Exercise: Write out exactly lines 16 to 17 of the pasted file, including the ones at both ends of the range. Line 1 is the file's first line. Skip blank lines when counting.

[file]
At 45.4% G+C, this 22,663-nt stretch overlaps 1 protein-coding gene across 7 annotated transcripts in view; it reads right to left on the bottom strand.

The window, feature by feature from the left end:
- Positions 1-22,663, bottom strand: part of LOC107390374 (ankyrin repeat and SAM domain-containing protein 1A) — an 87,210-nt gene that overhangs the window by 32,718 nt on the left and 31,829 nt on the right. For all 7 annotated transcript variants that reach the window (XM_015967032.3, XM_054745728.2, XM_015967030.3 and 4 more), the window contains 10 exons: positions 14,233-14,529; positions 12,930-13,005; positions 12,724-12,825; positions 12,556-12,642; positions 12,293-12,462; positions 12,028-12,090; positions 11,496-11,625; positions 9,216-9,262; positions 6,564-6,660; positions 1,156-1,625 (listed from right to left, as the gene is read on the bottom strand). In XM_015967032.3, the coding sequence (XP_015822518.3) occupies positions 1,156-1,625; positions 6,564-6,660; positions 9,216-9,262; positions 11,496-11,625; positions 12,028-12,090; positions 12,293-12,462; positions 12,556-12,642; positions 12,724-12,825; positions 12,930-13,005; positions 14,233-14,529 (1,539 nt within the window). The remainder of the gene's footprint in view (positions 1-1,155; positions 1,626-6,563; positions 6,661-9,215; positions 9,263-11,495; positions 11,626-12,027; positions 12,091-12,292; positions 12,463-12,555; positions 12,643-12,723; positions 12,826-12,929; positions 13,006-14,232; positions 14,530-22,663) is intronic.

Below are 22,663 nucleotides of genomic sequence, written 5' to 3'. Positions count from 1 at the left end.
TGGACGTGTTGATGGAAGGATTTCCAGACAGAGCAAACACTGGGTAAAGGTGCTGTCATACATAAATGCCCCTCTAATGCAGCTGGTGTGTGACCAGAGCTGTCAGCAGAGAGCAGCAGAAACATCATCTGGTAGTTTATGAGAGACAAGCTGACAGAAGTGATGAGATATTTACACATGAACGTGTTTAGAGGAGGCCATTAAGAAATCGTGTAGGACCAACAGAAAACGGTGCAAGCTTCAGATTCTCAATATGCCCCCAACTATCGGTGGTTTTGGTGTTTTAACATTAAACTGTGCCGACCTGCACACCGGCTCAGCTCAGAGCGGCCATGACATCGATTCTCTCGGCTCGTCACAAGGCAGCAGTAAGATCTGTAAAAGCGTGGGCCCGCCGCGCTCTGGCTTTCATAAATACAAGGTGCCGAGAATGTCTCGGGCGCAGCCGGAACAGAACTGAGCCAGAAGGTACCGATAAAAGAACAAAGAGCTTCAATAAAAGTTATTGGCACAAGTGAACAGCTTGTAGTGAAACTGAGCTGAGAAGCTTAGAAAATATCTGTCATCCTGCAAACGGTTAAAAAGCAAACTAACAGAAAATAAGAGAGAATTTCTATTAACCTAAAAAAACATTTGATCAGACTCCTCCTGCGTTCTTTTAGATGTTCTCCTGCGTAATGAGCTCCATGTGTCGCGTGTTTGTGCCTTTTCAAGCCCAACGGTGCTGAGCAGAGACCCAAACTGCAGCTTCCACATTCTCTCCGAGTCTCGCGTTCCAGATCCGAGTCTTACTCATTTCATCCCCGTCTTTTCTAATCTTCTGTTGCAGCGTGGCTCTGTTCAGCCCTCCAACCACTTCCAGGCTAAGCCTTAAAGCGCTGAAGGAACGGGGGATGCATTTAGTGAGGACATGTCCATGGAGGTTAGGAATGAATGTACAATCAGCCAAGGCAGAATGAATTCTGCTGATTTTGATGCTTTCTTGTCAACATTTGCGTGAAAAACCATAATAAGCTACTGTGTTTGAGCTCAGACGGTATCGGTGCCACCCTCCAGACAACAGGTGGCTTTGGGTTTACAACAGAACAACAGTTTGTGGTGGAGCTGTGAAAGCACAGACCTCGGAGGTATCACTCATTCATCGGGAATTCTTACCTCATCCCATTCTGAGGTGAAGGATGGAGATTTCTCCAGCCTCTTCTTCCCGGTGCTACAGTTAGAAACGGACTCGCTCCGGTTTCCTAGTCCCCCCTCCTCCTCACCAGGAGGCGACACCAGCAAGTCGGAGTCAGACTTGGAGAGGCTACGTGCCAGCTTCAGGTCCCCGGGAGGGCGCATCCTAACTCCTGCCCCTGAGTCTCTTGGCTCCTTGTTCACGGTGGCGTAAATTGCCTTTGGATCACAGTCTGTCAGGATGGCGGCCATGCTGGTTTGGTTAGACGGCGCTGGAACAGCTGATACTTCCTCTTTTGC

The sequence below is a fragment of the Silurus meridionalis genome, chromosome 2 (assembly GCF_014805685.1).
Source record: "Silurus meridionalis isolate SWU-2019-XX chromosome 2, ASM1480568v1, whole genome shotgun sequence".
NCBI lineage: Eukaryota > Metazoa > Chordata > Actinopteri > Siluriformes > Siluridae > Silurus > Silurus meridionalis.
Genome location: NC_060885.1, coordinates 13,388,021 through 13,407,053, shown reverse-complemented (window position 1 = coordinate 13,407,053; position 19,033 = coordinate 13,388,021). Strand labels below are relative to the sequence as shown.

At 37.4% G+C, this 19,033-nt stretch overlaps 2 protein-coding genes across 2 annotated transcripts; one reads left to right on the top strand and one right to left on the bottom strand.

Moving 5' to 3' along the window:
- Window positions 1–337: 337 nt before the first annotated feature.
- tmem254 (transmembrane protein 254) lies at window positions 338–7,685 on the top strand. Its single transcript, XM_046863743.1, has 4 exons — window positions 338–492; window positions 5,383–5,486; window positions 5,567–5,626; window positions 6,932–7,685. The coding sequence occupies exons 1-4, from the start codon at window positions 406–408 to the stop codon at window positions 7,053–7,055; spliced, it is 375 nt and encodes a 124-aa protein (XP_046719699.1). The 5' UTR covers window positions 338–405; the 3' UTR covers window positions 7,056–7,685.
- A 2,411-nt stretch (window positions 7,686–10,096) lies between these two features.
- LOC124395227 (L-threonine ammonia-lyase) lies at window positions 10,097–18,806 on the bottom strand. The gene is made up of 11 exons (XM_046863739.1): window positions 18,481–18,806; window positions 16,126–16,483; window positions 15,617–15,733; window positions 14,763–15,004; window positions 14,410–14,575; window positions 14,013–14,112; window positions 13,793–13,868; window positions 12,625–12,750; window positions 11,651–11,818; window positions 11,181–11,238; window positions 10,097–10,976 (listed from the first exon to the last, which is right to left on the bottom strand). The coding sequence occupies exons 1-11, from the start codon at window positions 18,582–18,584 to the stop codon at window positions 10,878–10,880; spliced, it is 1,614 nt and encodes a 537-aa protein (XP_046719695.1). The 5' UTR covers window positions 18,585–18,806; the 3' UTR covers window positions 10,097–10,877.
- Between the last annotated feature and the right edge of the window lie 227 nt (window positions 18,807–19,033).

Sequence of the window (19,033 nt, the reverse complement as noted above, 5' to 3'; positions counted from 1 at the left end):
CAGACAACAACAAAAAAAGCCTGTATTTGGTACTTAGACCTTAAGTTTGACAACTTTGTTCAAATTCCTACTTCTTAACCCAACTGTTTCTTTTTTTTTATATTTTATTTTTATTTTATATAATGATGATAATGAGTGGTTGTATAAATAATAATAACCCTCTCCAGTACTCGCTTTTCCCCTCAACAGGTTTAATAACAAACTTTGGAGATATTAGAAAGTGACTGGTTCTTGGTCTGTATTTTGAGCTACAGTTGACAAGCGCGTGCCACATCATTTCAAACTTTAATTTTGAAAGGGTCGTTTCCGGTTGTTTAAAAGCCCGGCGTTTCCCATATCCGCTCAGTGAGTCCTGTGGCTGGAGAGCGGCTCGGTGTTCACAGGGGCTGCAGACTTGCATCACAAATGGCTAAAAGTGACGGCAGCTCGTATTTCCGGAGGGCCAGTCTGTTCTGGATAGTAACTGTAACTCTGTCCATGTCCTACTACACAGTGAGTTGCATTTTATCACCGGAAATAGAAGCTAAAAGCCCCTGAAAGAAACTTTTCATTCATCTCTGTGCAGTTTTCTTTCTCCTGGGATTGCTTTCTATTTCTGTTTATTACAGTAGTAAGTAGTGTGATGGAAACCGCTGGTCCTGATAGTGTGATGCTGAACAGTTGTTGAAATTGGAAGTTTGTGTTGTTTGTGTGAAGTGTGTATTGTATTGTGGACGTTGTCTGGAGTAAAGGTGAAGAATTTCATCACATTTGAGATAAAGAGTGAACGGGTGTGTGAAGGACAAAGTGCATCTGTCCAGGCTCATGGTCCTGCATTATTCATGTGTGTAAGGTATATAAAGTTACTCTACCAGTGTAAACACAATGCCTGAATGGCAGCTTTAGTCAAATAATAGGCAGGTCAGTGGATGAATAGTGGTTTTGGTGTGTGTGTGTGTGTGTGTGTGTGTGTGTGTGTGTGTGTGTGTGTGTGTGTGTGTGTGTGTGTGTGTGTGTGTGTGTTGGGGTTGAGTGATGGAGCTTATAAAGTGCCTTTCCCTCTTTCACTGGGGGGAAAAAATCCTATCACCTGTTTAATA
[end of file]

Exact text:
- Between the last annotated feature and the right edge of the window lie 227 nt (window positions 18,807–19,033).

Sequence of the window (19,033 nt, the reverse complement as noted above, 5' to 3'; positions counted from 1 at the left end):